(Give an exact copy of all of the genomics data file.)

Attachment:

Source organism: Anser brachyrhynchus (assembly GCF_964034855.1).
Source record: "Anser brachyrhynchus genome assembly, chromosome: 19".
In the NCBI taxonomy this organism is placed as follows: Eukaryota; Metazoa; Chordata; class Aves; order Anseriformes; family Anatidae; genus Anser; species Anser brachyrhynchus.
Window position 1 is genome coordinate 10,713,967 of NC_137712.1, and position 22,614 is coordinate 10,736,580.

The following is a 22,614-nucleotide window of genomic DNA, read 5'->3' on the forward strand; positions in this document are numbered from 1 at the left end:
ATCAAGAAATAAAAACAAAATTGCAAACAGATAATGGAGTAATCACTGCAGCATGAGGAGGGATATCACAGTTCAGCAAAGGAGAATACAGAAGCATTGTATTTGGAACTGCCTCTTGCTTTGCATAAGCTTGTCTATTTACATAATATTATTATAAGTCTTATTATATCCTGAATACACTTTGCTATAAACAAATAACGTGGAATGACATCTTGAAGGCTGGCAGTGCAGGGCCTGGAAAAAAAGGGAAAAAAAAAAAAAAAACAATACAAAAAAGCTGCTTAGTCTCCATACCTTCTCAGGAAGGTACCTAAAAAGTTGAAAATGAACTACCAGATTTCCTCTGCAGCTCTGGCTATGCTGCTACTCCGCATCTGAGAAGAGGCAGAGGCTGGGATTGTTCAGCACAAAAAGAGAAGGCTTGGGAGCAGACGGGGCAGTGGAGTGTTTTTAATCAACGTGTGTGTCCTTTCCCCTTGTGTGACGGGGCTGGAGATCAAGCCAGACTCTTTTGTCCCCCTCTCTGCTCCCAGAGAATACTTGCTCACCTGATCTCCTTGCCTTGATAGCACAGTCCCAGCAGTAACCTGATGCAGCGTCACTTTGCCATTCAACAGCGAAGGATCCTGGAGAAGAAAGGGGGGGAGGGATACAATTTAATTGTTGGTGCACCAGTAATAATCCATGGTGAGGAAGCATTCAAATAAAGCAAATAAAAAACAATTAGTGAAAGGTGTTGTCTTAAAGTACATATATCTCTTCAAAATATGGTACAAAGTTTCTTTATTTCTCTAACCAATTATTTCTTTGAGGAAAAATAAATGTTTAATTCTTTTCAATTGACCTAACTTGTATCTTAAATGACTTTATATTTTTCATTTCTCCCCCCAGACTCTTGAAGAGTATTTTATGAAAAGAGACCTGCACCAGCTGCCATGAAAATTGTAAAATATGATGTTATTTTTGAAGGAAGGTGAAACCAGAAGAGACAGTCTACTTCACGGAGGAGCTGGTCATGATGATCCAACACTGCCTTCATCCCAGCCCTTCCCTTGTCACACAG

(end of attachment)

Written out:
Source organism: Anser brachyrhynchus (assembly GCF_964034855.1).
Source record: "Anser brachyrhynchus genome assembly, chromosome: 19".
In the NCBI taxonomy this organism is placed as follows: Eukaryota; Metazoa; Chordata; class Aves; order Anseriformes; family Anatidae; genus Anser; species Anser brachyrhynchus.
Window position 1 is genome coordinate 10,713,967 of NC_137712.1, and position 22,614 is coordinate 10,736,580.

The following is a 22,614-nucleotide window of genomic DNA, read 5'->3' on the forward strand; positions in this document are numbered from 1 at the left end:
ATCAAGAAATAAAAACAAAATTGCAAACAGATAATGGAGTAATCACTGCAGCATGAGGAGGGATATCACAGTTCAGCAAAGGAGAATACAGAAGCATTGTATTTGGAACTGCCTCTTGCTTTGCATAAGCTTGTCTATTTACATAATATTATTATAAGTCTTATTATATCCTGAATACACTTTGCTATAAACAAATAACGTGGAATGACATCTTGAAGGCTGGCAGTGCAGGGCCTGGAAAAAAAGGGAAAAAAAAAAAAAAAACAATACAAAAAAGCTGCTTAGTCTCCATACCTTCTCAGGAAGGTACCTAAAAAGTTGAAAATGAACTACCAGATTTCCTCTGCAGCTCTGGCTATGCTGCTACTCCGCATCTGAGAAGAGGCAGAGGCTGGGATTGTTCAGCACAAAAAGAGAAGGCTTGGGAGCAGACGGGGCAGTGGAGTGTTTTTAATCAACGTGTGTGTCCTTTCCCCTTGTGTGACGGGGCTGGAGATCAAGCCAGACTCTTTTGTCCCCCTCTCTGCTCCCAGAGAATACTTGCTCACCTGATCTCCTTGCCTTGATAGCACAGTCCCAGCAGTAACCTGATGCAGCGTCACTTTGCCATTCAACAGCGAAGGATCCTGGAGAAGAAAGGGGGGGAGGGATACAATTTAATTGTTGGTGCACCAGTAATAATCCATGGTGAGGAAGCATTCAAATAAAGCAAATAAAAAACAATTAGTGAAAGGTGTTGTCTTAAAGTACATATATCTCTTCAAAATATGGTACAAAGTTTCTTTATTTCTCTAACCAATTATTTCTTTGAGGAAAAATAAATGTTTAATTCTTTTCAATTGACCTAACTTGTATCTTAAATGACTTTATATTTTTCATTTCTCCCCCCAGACTCTTGAAGAGTATTTTATGAAAAGAGACCTGCACCAGCTGCCATGAAAATTGTAAAATATGATGTTATTTTTGAAGGAAGGTGAAACCAGAAGAGACAGTCTACTTCACGGAGGAGCTGGTCATGATGATCCAACACTGCCTTCATCCCAGCCCTTCCCTTGTCACACAG